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Drinking, Drugs and Your Teen: Tips for Discussion

I’ve been very open on this blog and in many other areas of my life about my struggles with drinking. My kids were center stage for some of the dumber things I did during that time, and I regret that so much. They finally stopped the barstool jokes, but it took a couple of years.

I took Julian to his 12 year checkup last week- his pediatrician talked to him about drugs and alcohol, if he had been asked to use anything. (He said no.) On the way home, we talked about this and then we talked about my drinking.

I told him that if he chooses to drink, that’s entirely his decision, but not to drive drunk. We also discussed a few other things, which you will see below.

He hates the idea of Uber/Lyft (“They might do something mean to me, Mom”) so I told him I would always come get him if he needed me. I’d prefer if he waited until he’s 21, but in the age of underage drinking, I know this might not happen. I’m also not sure of the interactions with his meds, but that may be something I need to look into.

Ritalin+Clonidine+alcohol=potential yikes.

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Drugs Are Bad, Mkay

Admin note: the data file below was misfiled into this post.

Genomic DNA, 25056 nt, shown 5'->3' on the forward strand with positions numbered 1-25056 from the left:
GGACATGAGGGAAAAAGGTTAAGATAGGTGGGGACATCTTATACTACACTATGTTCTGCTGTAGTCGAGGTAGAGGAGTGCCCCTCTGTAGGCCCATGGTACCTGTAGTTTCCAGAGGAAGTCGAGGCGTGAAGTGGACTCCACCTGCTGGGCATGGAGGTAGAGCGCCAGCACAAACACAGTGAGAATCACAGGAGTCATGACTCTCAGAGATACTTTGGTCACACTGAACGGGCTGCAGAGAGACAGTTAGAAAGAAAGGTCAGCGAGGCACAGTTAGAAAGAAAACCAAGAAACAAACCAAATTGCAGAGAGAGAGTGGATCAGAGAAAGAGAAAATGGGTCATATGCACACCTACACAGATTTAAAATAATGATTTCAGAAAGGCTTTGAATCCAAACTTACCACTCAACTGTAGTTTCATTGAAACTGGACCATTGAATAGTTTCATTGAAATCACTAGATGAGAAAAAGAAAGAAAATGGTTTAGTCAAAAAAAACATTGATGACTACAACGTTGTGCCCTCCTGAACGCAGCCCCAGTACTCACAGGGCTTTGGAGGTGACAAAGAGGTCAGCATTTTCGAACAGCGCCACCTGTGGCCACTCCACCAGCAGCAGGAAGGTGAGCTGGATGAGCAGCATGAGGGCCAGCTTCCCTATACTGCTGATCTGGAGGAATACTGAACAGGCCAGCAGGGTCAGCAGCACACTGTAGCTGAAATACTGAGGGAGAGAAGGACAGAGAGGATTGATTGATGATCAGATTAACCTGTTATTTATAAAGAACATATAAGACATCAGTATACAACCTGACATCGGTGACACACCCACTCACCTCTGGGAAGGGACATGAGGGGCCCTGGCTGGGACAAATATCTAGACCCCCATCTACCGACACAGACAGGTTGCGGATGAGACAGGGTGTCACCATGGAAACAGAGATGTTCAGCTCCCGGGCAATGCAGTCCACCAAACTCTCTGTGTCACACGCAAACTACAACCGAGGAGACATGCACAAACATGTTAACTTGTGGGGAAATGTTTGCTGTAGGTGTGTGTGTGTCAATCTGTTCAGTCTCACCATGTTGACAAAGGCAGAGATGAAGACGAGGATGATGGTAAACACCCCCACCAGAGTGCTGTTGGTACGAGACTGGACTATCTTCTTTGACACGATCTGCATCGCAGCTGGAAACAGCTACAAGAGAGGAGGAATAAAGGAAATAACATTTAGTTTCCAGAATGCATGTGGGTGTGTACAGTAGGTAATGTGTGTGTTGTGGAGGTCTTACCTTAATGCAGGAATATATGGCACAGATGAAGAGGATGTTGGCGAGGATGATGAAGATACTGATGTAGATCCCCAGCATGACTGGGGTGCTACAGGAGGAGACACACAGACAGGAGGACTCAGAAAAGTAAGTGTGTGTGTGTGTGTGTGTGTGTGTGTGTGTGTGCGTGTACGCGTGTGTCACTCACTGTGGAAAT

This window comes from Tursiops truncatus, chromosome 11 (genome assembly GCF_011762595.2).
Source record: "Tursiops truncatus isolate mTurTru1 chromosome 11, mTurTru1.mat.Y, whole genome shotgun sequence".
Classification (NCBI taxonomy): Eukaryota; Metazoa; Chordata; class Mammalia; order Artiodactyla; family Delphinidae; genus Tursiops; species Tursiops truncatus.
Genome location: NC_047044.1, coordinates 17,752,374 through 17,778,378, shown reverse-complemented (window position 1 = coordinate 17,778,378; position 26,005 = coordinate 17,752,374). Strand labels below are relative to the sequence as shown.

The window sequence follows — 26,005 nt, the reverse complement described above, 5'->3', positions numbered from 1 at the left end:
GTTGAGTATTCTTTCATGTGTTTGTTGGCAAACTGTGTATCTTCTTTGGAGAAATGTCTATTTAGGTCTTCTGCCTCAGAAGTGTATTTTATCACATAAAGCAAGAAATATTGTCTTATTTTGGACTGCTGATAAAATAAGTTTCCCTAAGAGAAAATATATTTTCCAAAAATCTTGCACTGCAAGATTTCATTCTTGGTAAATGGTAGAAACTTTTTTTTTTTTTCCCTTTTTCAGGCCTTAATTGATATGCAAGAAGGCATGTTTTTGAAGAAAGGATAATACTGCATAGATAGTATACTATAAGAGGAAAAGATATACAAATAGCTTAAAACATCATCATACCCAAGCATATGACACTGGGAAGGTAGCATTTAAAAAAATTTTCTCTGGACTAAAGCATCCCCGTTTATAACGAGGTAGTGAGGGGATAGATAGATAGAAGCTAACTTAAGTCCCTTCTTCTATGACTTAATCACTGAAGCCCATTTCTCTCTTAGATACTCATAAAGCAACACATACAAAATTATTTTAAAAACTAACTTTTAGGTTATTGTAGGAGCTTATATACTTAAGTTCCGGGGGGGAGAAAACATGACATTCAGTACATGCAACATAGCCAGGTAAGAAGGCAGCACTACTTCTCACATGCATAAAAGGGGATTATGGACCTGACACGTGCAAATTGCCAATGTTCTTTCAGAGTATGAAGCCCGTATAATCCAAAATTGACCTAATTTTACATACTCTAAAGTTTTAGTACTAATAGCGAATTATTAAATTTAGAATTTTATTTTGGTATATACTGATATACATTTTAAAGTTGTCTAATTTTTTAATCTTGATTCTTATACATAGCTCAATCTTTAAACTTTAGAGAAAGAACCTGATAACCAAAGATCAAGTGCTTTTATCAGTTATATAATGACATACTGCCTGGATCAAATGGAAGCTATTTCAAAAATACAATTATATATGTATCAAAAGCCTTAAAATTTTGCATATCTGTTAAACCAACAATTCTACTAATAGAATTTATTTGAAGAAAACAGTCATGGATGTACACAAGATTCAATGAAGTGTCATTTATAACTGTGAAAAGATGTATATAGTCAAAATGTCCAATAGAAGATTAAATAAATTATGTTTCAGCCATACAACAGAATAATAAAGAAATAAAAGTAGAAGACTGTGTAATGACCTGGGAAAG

I’ve watched too much “South Park”, but you get the idea. The talk that we need to have with our kids isn’t meant to be a funny one- I can’t figure out a way to make it funny or else I would. Matthew has decided to hand this talk over to me. I’ve worked as an addiction counselor and chemical dependency technician. When I was a mental health associate, I also got a lot of first-hand experience with people who had been using drugs and/or drinking. Let’s leave it at it’s not always pretty. I think I’m prepared?

A Few Tips on Talking to Your Kids about Drugs/Alcohol:

  • Bring up the topic calmly. The conversation I had with Julian was a pretty calm one, it just happened to follow his checkup. Let it happen naturally if you can. Sometimes these conversations don’t happen calmly, as in if your child is caught with a substance- many parents would be very angry.If you have to, let some time pass before speaking to your child. Nothing will get accomplished if both of you are angry. Ask them why they might want to use anything- boredom, wanting to fit in?